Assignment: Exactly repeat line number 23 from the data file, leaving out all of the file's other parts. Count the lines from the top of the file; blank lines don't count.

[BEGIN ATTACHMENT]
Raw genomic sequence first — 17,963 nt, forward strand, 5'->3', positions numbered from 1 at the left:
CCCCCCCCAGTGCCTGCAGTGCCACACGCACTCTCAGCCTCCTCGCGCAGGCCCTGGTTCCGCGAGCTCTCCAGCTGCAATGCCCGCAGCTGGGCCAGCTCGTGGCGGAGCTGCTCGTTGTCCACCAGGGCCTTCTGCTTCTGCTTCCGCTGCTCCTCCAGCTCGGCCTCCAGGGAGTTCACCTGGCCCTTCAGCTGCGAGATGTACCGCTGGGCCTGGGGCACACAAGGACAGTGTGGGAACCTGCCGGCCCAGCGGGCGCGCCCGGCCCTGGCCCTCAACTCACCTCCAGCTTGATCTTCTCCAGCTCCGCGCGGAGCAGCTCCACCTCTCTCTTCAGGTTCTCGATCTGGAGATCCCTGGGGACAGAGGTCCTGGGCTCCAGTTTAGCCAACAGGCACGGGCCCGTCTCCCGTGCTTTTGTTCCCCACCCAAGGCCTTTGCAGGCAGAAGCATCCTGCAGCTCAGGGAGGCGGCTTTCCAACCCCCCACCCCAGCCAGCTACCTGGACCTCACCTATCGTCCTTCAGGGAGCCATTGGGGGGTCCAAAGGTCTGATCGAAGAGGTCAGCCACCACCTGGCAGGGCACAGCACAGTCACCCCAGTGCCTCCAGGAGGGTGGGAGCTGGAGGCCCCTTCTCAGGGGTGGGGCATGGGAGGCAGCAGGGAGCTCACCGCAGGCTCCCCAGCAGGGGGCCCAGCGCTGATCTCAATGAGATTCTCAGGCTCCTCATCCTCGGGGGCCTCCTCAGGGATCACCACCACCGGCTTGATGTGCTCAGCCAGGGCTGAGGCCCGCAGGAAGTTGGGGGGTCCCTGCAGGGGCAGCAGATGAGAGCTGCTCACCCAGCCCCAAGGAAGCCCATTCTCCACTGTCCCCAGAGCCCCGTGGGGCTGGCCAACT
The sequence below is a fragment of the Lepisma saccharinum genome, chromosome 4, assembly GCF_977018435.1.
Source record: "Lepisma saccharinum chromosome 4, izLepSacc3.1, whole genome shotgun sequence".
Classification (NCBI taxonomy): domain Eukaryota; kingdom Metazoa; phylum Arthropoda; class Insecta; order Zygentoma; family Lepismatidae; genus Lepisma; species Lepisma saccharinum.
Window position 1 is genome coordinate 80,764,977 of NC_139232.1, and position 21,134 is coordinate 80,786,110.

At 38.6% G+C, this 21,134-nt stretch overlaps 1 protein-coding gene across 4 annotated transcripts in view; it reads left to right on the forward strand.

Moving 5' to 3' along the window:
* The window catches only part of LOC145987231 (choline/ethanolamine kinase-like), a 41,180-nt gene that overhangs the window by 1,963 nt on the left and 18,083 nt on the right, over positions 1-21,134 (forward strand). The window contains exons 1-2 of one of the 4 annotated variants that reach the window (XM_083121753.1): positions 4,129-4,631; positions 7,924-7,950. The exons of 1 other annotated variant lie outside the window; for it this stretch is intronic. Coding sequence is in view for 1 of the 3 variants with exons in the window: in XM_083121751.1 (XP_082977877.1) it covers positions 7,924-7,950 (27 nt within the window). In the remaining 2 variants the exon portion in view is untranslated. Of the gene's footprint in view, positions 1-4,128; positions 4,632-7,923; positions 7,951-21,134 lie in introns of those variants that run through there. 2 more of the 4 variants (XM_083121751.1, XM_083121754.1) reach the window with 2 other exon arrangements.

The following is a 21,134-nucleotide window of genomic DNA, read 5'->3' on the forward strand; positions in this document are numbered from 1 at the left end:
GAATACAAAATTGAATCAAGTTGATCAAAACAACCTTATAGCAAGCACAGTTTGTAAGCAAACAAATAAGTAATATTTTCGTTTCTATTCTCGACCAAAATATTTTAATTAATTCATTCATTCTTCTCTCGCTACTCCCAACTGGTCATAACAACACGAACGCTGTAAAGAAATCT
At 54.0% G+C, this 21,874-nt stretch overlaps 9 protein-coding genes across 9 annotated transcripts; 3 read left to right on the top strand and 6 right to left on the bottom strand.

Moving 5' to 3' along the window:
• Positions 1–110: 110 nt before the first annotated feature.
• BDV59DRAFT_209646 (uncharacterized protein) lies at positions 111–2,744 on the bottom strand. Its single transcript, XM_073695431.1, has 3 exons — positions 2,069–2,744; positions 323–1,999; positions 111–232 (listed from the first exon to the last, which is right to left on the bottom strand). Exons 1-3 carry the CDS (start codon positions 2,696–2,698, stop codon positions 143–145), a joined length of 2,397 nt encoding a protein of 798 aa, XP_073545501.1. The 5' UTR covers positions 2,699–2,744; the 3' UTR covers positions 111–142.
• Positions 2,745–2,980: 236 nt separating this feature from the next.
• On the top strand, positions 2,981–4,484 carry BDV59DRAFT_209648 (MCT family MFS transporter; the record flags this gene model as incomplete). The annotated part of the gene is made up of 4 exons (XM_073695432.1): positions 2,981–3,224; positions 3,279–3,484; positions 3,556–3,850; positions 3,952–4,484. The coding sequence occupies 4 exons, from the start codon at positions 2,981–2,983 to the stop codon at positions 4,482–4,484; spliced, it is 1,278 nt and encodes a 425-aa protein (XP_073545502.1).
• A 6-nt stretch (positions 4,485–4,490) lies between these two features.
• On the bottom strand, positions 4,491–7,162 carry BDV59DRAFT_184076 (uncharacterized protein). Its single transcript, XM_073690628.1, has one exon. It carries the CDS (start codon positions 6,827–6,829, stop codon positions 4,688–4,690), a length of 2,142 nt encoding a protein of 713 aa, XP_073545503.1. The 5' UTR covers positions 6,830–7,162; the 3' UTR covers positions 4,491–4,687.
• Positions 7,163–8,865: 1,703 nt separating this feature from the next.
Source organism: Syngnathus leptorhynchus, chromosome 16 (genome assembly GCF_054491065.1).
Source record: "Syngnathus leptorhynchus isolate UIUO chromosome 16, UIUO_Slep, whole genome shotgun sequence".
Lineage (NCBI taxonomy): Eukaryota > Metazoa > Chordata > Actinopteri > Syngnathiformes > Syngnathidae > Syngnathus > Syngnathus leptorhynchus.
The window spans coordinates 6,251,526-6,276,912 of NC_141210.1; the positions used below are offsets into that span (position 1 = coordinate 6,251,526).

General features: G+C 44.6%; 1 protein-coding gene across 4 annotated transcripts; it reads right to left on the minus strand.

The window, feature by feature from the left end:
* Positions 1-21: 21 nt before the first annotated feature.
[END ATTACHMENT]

Lineage (NCBI taxonomy): Eukaryota > Metazoa > Chordata > Actinopteri > Syngnathiformes > Syngnathidae > Syngnathus > Syngnathus leptorhynchus.